Like “H-A-T-R-E-D”, “I Was Only Kidding” begins on an incongruous note of faux-sincerity. Backed by a heavenly choir, the singer sweetly sings, “When I said that I’d be faithful/When I promised I’d be true/When I swore that I could never/Be with anyone but you/When I told you that I loved you/With those tender words I spoke—” before getting to the cruel punchline: “I was only kidding! Can’t you take a joke!” 

As with “H-A-T-R-E-D”, this kicks off a whiplash turn from trembling romantic faux-sincerity to proudly mean-spirited punk-rock aggression. The man cruelly taunting a woman for having the questionable judgement to fall in love with him is another one of Al’s lousy Lothsarios. He may not be as pathological or demented or violent as the rest of the bunch but oh boy is he a jerk, and unlike the wounded, bitter man both singing and experiencing “H-A-T-R-E-D”, the singer here doesn’t even have the excuse or rationale of having been cheated on.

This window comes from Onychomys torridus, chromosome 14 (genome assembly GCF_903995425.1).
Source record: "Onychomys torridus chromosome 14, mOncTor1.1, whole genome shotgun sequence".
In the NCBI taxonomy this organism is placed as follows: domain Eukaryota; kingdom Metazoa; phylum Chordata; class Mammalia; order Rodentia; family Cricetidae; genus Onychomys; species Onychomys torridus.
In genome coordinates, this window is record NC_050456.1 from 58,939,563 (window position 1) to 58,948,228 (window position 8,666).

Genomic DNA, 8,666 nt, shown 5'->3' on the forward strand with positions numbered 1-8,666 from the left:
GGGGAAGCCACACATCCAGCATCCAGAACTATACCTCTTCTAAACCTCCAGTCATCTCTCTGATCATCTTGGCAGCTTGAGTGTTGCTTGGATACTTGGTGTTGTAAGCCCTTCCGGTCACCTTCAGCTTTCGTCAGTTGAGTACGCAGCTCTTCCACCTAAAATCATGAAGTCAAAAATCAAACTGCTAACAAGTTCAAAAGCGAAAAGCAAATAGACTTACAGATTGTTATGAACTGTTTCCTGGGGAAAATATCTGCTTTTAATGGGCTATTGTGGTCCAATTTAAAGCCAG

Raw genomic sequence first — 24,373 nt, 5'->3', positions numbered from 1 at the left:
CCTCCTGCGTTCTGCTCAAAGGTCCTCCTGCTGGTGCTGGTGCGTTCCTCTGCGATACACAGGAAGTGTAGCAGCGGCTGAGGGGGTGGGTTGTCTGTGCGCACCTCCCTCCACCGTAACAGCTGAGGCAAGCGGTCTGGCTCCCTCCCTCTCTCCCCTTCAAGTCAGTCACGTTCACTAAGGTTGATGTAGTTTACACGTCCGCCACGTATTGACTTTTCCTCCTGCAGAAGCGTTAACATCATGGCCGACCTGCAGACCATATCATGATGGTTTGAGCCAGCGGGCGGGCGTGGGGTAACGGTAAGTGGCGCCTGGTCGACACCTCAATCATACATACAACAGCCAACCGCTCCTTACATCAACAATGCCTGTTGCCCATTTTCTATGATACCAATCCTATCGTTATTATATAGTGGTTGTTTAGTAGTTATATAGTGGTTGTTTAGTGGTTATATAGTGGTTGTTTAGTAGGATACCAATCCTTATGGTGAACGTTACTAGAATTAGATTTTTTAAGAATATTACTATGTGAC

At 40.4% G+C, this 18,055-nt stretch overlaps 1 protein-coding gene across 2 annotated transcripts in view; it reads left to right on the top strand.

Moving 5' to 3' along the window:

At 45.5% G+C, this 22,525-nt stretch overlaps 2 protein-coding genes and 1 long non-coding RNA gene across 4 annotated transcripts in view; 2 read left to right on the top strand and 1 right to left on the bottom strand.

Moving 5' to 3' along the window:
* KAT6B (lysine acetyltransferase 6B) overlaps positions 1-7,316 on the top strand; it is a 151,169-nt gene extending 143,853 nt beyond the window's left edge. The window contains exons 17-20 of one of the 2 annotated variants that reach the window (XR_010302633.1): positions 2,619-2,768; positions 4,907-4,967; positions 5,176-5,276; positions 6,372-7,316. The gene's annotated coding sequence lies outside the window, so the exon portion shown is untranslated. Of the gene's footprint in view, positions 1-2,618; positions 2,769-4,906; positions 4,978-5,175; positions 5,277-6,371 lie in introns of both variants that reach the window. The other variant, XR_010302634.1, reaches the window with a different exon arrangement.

Nope, this guy is just a real 200 proof creep. Over the song, the extent of his creepiness keeps escalating until he’s admonishing the subject of the song to put down her gun and let a little thing like him only “jokingly” asking her to marry him slide as a harmless goof, a victimless bit of genial tomfoolery. 


“I Was Only Kidding” has the same crazy, heedless forward momentum as “H-A-T-R-E-D”, albeit without the profane rage or deft wordplay and with considerably more wacky animal noises. Along with “Smells Like Nirvana”, it’s one of the punkest (and most animal noise-intensive) things Al has ever recorded, and its caustic acidity helps balance out the sugar overload of the non-Nirvana parodies. 

And this song, along with “Happy Birthday”, helped turn me onto the genius of Tonio K’s early work. I downloaded “H-A-T-R-E-D” while researching this entry and after it imported it, it immediately skipped to “I Was Only Kidding”, which is either a weird coincidence or the singularity is upon us and iTunes is developing some manner of artificial intelligence. Going to go with “weird coincidence” because it has a much less sinister connotation.